A pitch clock is deployed to restrict pitcher preparation times...

A pitch clock is deployed to restrict pitcher preparation times during a minor league baseball game between the Brooklyn Cyclones and Greensboro Grasshoppers on July 13 in Coney Island. Credit: AP/John Minchillo

Kudos to the Mets’ Mark Canha, who delivered some welcome common sense into baseball’s endless conflict between so-called traditionalists and people actually living in 2022.

With Friday’s announcement of rule changes for next season triggering the expected blowback, and the usual rubber-stamp rejection by the Players Association, Canha spoke for the adults in the room.

“I am open to change,” he said. “I think I can evolve with the times and be open-minded. I think the rules are really good for baseball.”

Hallelujah. “Open to change.” What a concept.

Has anybody complained this season about not having pitchers hit? Nope. And I maintain that the automatic runner on second base for extra innings has been a universally beneficial innovation — more action, quicker resolution, less wear-and-tear on players over the course of a six-month schedule.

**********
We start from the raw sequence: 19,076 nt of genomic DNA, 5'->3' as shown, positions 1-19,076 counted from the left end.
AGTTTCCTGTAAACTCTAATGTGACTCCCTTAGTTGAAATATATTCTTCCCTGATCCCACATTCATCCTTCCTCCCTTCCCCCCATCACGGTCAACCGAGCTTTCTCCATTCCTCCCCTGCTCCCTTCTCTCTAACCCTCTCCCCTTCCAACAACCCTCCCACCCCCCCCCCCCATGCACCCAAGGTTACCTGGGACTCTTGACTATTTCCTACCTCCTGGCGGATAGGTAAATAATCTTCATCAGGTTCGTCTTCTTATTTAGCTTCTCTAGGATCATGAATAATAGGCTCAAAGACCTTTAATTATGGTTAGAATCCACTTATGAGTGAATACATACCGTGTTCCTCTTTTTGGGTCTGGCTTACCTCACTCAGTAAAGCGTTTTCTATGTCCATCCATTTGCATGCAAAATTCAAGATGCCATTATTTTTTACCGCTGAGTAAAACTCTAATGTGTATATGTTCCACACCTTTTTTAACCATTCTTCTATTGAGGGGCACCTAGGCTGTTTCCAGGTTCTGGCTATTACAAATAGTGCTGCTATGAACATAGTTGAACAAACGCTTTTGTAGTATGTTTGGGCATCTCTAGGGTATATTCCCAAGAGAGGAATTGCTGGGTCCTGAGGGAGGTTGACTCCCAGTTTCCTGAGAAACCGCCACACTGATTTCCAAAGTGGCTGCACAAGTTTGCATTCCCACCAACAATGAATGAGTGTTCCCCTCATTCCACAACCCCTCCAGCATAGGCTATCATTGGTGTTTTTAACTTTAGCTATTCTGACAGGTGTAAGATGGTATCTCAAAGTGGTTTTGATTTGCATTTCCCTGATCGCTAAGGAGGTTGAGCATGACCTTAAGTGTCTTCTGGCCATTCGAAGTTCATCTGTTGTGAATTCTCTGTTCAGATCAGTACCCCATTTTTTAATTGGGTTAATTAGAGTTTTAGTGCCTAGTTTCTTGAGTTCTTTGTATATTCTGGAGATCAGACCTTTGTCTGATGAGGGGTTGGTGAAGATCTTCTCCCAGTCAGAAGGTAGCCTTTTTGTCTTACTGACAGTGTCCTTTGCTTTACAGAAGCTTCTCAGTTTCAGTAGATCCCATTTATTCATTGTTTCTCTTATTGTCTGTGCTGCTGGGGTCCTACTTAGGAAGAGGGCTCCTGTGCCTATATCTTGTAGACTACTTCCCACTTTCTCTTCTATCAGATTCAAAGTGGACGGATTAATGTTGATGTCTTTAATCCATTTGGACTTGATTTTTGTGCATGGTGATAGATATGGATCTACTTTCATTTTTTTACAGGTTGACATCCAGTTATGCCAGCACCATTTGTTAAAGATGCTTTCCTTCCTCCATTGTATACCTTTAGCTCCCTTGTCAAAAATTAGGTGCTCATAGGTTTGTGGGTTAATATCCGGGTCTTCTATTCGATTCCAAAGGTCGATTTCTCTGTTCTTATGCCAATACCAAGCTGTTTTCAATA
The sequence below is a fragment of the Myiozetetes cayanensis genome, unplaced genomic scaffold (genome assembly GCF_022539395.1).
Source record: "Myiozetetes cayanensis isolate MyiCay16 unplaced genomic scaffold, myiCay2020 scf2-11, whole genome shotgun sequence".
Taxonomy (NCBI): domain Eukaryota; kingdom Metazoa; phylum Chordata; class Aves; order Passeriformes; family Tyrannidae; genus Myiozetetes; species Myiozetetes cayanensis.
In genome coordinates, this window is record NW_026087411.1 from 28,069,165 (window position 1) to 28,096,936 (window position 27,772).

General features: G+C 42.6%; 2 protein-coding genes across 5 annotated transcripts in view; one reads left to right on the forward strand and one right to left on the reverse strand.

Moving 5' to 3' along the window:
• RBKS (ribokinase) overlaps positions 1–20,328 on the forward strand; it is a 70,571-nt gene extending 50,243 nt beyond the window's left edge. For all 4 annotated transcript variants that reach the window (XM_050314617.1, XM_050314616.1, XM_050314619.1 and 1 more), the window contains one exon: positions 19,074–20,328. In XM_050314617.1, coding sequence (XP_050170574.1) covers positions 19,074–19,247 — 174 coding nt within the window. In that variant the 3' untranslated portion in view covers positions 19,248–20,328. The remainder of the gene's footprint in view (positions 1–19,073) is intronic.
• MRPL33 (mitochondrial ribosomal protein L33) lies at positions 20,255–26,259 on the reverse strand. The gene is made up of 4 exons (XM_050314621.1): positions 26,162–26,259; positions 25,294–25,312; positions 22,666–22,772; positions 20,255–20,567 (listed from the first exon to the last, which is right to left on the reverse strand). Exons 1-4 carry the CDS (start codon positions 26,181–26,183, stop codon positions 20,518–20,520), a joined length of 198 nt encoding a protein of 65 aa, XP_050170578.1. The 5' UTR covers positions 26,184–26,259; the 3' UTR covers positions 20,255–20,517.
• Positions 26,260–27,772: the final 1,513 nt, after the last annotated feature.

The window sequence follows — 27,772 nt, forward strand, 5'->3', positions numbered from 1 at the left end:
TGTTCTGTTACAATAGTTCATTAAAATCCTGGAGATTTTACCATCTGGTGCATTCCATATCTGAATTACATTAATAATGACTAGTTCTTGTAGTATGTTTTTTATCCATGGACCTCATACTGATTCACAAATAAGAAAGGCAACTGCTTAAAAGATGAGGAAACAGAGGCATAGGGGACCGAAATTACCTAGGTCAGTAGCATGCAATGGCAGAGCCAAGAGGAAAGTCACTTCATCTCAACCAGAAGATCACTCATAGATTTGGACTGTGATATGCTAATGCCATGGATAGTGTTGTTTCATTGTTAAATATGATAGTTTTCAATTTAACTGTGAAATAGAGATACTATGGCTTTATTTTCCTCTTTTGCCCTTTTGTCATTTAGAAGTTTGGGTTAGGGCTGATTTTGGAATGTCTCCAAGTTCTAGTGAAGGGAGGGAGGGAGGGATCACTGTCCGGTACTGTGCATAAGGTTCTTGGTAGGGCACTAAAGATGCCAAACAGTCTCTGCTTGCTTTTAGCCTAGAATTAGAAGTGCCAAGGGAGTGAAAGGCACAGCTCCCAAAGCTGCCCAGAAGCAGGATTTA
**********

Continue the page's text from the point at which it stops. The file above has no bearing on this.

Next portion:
Canha was approached by reporters for comment Friday in Miami because he’s known for taking his time in the batter’s box, thereby making him a presumed enemy of the incoming pitch clock. While the clock — 15 seconds for bases empty, 20 with runners on — primarily targets pitchers as the ones controlling the game’s tempo, it also carries a penalty for hitters, who must be in the box, ready to hit, with eight seconds left.